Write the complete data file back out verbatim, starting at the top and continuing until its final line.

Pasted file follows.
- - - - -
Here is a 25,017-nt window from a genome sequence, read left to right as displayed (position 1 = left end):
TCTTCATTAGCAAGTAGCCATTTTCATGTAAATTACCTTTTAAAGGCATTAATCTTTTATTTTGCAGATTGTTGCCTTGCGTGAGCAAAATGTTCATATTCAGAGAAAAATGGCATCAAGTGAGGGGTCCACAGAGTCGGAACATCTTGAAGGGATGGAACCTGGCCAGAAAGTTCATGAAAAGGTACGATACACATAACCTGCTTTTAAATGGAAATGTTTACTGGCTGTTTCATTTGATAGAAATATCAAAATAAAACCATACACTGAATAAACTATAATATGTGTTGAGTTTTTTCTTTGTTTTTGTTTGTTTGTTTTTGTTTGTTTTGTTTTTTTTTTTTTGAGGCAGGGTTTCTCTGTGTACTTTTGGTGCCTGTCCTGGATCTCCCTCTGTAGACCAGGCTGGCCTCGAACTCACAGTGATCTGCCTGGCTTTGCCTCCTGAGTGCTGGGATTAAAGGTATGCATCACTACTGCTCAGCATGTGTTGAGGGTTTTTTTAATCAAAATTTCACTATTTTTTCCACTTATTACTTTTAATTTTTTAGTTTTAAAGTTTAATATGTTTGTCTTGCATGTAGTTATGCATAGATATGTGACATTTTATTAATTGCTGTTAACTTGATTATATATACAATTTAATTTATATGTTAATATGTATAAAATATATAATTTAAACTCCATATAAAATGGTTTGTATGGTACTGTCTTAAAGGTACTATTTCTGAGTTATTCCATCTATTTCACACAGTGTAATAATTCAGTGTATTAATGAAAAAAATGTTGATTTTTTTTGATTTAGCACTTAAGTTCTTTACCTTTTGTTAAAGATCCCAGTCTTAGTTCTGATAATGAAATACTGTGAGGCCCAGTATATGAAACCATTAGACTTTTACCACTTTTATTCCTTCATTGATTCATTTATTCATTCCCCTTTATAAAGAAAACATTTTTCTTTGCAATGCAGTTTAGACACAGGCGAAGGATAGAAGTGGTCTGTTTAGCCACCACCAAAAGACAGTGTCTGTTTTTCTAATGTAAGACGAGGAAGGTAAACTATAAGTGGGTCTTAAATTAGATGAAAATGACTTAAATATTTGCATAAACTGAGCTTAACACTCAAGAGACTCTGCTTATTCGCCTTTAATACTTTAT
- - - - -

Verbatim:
Here is a 25,017-nt window from a genome sequence, read left to right as displayed (position 1 = left end):
TCTTCATTAGCAAGTAGCCATTTTCATGTAAATTACCTTTTAAAGGCATTAATCTTTTATTTTGCAGATTGTTGCCTTGCGTGAGCAAAATGTTCATATTCAGAGAAAAATGGCATCAAGTGAGGGGTCCACAGAGTCGGAACATCTTGAAGGGATGGAACCTGGCCAGAAAGTTCATGAAAAGGTACGATACACATAACCTGCTTTTAAATGGAAATGTTTACTGGCTGTTTCATTTGATAGAAATATCAAAATAAAACCATACACTGAATAAACTATAATATGTGTTGAGTTTTTTCTTTGTTTTTGTTTGTTTGTTTTTGTTTGTTTTGTTTTTTTTTTTTTGAGGCAGGGTTTCTCTGTGTACTTTTGGTGCCTGTCCTGGATCTCCCTCTGTAGACCAGGCTGGCCTCGAACTCACAGTGATCTGCCTGGCTTTGCCTCCTGAGTGCTGGGATTAAAGGTATGCATCACTACTGCTCAGCATGTGTTGAGGGTTTTTTTAATCAAAATTTCACTATTTTTTCCACTTATTACTTTTAATTTTTTAGTTTTAAAGTTTAATATGTTTGTCTTGCATGTAGTTATGCATAGATATGTGACATTTTATTAATTGCTGTTAACTTGATTATATATACAATTTAATTTATATGTTAATATGTATAAAATATATAATTTAAACTCCATATAAAATGGTTTGTATGGTACTGTCTTAAAGGTACTATTTCTGAGTTATTCCATCTATTTCACACAGTGTAATAATTCAGTGTATTAATGAAAAAAATGTTGATTTTTTTTGATTTAGCACTTAAGTTCTTTACCTTTTGTTAAAGATCCCAGTCTTAGTTCTGATAATGAAATACTGTGAGGCCCAGTATATGAAACCATTAGACTTTTACCACTTTTATTCCTTCATTGATTCATTTATTCATTCCCCTTTATAAAGAAAACATTTTTCTTTGCAATGCAGTTTAGACACAGGCGAAGGATAGAAGTGGTCTGTTTAGCCACCACCAAAAGACAGTGTCTGTTTTTCTAATGTAAGACGAGGAAGGTAAACTATAAGTGGGTCTTAAATTAGATGAAAATGACTTAAATATTTGCATAAACTGAGCTTAACACTCAAGAGACTCTGCTTATTCGCCTTTAATACTTTAT